The Walt Disney Co. pulled the plug on a nearly $1 billion regional headquarters it had planned for Orlando amid a yearlong dispute with Florida Gov. Ron DeSantis. By walking away, Disney passed on a chance to earn up to $570 million, a historic sum, in tax credits.
The tax credit deal became one of several Disney-related criticisms from DeSantis’ expected rivals for the GOP presidential nomination; DeSantis is expected to announce a run for president, perhaps as soon as next week.
In a recent interview, former South Carolina Gov. Nikki Haley criticized DeSantis for having “thin skin” and spending taxpayer dollars on a lawsuit with Disney after years of playing nice.
“He passed the largest corporate subsidies in Florida history for Disney in Florida right before this,” Haley said on a podcast, referring to then-Disney CEO Bob Chapek’s opposition to a policy barring classroom instruction on sexual orientation and gender identity.
By walking away from its project, the “record” tax credits Disney was approved for are null and void.
Here’s what we know about the deal Florida was going to offer Disney.
What was Disney’s Florida project?
Disney had planned to invest as much as $864 million to build a regional headquarters in Orlando’s Lake Nona community and move at least 2,000 employees, with average salaries of $120,000, from California.
If the project had been completed, Disney would have been eligible for up to $570 million in tax credits from Florida over 20 years.
Before the cancellation, it had appeared the project was moving forward, albeit on a delayed schedule.
A Disney spokesperson told the Orlando Sentinel in June 2022 that the project’s finish date had been pushed back about three years to 2026 to accommodate construction delays and give more flexibility to employees who are relocating. A company spokesperson denied the delay was because of Disney’s conflict with DeSantis.
More recently, in April, the Orlando City Council approved the proposal to build Disney’s new regional headquarters in the Lake Nona community. The 1.8 million-square-foot campus would have consisted of eight buildings, three parking garages, a central plant and a surface parking lot for visitors, according to the proposal.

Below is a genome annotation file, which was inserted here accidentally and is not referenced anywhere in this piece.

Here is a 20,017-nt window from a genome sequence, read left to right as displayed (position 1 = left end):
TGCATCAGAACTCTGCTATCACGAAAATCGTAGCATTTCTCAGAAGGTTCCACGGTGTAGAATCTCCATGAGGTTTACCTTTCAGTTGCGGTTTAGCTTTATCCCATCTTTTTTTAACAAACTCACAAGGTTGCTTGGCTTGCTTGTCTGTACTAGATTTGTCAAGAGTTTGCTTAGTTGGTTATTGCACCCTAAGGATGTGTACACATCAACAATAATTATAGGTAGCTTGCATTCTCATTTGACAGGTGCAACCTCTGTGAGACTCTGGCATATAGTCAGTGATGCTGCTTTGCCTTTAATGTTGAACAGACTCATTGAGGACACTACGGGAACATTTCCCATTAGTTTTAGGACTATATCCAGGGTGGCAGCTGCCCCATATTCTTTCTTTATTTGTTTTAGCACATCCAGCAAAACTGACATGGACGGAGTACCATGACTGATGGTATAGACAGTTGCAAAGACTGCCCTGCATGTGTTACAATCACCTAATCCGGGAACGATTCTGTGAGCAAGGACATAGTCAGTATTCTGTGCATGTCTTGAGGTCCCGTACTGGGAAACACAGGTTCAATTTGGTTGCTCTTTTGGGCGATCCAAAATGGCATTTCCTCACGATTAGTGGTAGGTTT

But on Thursday, Josh D’Amaro, chairperson of Disney parks, experiences and products, sent an email to employees, announcing the project was canceled.
“Given the considerable changes that have occurred since the announcement of this project, including new leadership and changing business conditions, we have decided not to move forward with construction of the campus,” D’Amaro wrote in the email.
While not addressed explicitly in the email, The New York Times reported that Disney’s feud with DeSantis factored into the company’s decision to cancel the Lake Nona project.
How the tax incentive worked
Florida offers several tax incentives for businesses with the hope that those businesses will boost the economy. Under the capital investment tax credit, businesses with projects that hit certain spending levels can receive an annual credit to lower their corporate income tax.
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To qualify, the company’s project must be a corporate headquarters or be related to sectors such as renewable energy, information technology or financial services. The company must also invest at least $25 million for the project and create at least 100 new jobs in the state.
Florida’s Department of Economic Opportunity, which the governor oversees, certifies companies for participation in tax credit programs. The state Department of Revenue, which the governor and his Cabinet oversee, then determines the tax credit amount and distributes the subsidies to businesses.
The Department of Economic Opportunity certified Disney’s project for a capital investment tax credit in February 2020, according to the department’s incentives portal. It doesn’t offer further details.
When Disney applied for the credit, the Department of Economic Opportunity was led by Ken Lawson, a DeSantis appointee. After Lawson resigned in August 2020, DeSantis named Dane Eagle, a former Republican state lawmaker, as the department secretary.
Disney qualified for the tax credit with its plans to establish a new regional hub in Orlando’s Lake Nona community, the Orlando Sentinel reported.
If paid out in full, this $570 million tax credit would be the largest documented corporate tax incentive the Florida government has approved for a single project, according to data from Good Jobs First, a research center that tracks government tax credits and subsidies for corporations.
Before Disney’s Lake Nona project was canceled, the Florida government had not issued any tax credits to Disney for the project, Rose Hebert, a Department of Economic Opportunity spokesperson, told PolitiFact.
A spokesperson for DeSantis said the decision was “unsurprising” given the project’s delays and Disney’s “financial straits, market cap and declining stock price.”
Jerry Demings, mayor of Orange County, which includes Orlando, issued a statement calling Disney’s decision to scrap the campus “unfortunate.”
“However, these are the consequences when there isn’t an inclusive and collaborative work environment between the state of Florida and the business community. We will continue to work closely with our valued partners at Disney,” he wrote.